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July 5, 2016 News 14 Comments

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ONC will measure MACRA-mandated national interoperability progress using metrics from two existing surveys: the percentage of providers who say they are sending and receiving information (AHA’s Information Technology Supplement Survey) and the percentage who say they actually use the information of other providers to make clinical decisions (CDC’s annual EHR survey).

Reader Comments


From Addison in Madison: “Re: Epic non-competes. Epic’s modus operandi is to demand new agreements with any change in status / business. Your employer has perhaps been steady for a while, so they are operating under an old agreement. It is when something changes that Epic introduces their new demands. What changed for Accenture was the acquisition of Sagacious. Same with Navigant’s Epic-related acquisitions. When that happened, Epic put the agreement back on the table, with the new stipulations. You can expect the same if your firm is ever acquired or does any acquiring.”

From Voice of Reason: “Re: Epic non-competes. The reason Epic might be doing this is because both Sagacious and Vonlay were bought out by Accenture and Huron Consulting Group respectively. Epic might be thinking since Accenture and Huron provide a variety of consulting services, their Epic consulting division might pass on proprietary info to their other divisions that might compete with Epic. I don’t think Nordic has these restrictions since they only deal with Epic consulting.”

From Dr. T: “Re: Epic non-competes. what may happen is when Epic learns of the new facility you are going to, there is a quiet conversation with the old employer. Then they call the new employer and say, ‘We won’t do business with that person.’ Guess what happens? You don’t have a job, you can’t prove who talked to which manager/exec, and you don’t have the deep pockets to fight it. I saw it myself and almost had to get the toes out to keep counting how many times it happened with an old employer.”

From DrM: “Re: Epic non-competes. I predict Epic’s approach to the consultants will be what brings down the whole non-compete house of cards for them. Does anyone else find it strange that, shortly after starting up their own consulting firm, they impose rules on competing consulting firms that will (purely coincidentally, I’m sure) reduce the number of available consultants? Other companies have lost anti-trust suits for doing less. I also hope in the trial they bring up their trade secrets so they can be told the definition of trade secrets, i.e., you actually have to try to keep them a secret.”

From Apt Moniker: “Re: Twitterati. I, too am never sure whether Twitter means anything in real life. However, senior execs often watch their own Twitter accounts, although not the company one.” Twitter, Facebook, and LinkedIn are, at least for individual businesspeople, vanity platforms. Heavy users like feeling followed and it gives them a place to tout their self-perceived wonderfulness in humble-bragging to others who are doing exactly the same thing in a never-ending stream of self-promotion. Twitter in particular is full of updates that are simply links to questionable source material with the apparent goal of being the first to highlight something new or to appear to be better read. My experience is the same as what big web publishers have reported – I can get a ton of tweets and retweets linking to my original HIStalk page and it doesn’t boost site traffic one bit. From that I conclude that the Twitterers are happy just to read that the page exists, but free of the motivation to click the link to see what it actually says.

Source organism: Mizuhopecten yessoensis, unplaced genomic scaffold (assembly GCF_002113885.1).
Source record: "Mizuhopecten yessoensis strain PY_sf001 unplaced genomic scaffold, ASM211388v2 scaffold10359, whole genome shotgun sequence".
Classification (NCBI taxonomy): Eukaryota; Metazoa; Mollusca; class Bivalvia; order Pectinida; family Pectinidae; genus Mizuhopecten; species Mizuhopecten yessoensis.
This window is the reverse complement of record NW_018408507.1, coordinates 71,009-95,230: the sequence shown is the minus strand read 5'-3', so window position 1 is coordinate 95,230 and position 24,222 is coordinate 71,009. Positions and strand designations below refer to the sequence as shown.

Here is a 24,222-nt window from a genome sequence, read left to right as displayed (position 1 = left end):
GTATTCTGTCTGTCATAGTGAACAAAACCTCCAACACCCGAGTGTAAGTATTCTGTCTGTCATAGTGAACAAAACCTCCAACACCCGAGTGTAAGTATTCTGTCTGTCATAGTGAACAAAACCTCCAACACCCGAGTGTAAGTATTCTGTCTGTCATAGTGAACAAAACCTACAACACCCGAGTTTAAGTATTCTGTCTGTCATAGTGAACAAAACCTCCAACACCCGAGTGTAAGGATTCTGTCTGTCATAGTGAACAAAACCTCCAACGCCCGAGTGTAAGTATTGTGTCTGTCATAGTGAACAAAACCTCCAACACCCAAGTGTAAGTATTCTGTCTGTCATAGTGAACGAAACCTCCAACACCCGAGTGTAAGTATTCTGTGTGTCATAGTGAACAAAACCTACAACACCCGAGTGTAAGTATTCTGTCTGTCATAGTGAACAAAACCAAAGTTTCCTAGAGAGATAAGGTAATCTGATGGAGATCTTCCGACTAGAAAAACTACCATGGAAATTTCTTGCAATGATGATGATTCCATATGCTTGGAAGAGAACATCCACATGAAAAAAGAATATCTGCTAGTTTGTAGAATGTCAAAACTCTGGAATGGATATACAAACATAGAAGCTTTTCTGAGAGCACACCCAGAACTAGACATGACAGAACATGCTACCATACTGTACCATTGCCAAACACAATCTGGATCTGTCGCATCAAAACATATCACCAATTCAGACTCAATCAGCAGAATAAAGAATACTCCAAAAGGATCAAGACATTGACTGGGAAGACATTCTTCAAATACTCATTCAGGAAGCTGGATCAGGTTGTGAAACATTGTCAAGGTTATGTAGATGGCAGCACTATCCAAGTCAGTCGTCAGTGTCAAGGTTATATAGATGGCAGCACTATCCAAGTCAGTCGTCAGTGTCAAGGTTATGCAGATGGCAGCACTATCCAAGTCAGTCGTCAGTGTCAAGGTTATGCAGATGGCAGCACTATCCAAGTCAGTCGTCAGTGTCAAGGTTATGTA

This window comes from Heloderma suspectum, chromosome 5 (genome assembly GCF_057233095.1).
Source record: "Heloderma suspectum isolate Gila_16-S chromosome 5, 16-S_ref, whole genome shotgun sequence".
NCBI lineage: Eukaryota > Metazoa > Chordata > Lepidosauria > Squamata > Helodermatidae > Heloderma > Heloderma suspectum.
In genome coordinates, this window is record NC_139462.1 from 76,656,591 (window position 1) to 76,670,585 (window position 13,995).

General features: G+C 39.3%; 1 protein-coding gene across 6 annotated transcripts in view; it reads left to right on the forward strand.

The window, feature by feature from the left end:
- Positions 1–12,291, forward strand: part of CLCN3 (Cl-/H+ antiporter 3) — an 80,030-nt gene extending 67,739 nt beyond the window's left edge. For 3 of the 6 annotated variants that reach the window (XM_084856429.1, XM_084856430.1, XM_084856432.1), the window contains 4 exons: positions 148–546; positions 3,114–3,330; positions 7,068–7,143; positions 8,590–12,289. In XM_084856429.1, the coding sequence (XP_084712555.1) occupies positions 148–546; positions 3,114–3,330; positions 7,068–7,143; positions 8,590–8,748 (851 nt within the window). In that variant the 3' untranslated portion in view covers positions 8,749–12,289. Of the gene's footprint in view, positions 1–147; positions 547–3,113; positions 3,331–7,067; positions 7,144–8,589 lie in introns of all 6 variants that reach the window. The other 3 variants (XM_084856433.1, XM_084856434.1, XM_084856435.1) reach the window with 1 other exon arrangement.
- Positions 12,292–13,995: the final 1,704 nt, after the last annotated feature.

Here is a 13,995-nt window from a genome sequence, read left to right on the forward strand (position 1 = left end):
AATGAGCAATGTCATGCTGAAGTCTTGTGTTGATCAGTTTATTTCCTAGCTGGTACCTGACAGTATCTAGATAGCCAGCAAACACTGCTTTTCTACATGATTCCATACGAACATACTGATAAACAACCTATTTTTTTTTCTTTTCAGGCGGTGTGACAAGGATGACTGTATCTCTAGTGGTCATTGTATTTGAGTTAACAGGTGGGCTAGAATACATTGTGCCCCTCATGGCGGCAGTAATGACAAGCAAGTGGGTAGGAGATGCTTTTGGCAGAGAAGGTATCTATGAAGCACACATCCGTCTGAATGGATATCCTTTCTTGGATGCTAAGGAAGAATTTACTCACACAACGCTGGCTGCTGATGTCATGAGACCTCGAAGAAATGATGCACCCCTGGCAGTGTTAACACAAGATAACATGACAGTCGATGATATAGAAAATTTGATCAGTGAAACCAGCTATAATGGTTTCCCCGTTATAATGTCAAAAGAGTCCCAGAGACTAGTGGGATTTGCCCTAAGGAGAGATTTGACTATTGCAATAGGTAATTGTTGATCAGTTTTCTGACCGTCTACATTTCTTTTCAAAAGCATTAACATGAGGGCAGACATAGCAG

From See My I/O: “Re: leading CMIOs. Here’s a link to the top 15.” Sorry, that’s just the usual time-wasting magazine crap story, or in this case, a pointless but painful to watch slideshow. There’s no stated methodology behind the list – the magazine apparently just chose some names they recognized and proclaimed those CMIOs as “leading” in trying to amass clicks that advertisers might mistake for influence.

HIStalk Announcements and Requests

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We funded the DonorsChoose grant request of Mrs. H, whose Arkansas elementary school science class needed activity tubs for their Friday projects and labs. She reports, “The students really enjoyed the force and matter experiment in which they had to attach a balloon with a straw to a string and release it to see who’s balloon traveled the fastest. The conversations we got from students were amazing and after each group went students discussed what they could do better next time to make their balloon travel quicker. These were some fun times — we are so competitive.”

I pledged transparency to a reader who asked me awhile back to list not just new HIStalk sponsors, but also those companies that don’t renew. I don’t like doing that because I take it as a personal failure, but I promised. With that, I’ll say goodbye and thanks to the following companies with whom I parted ways in the past year because they were acquired, went a different direction, tightened their belts, or lost the employee who was my only contact there.

Anthelio Healthcare Solutions
Aviance Suite
Burwood Group
CareTech Solutions
Greencastle Group
Greenway Medical Technologies
MBA HealthGroup
McKinnis Consulting
Oneview Healthcare
Porter Research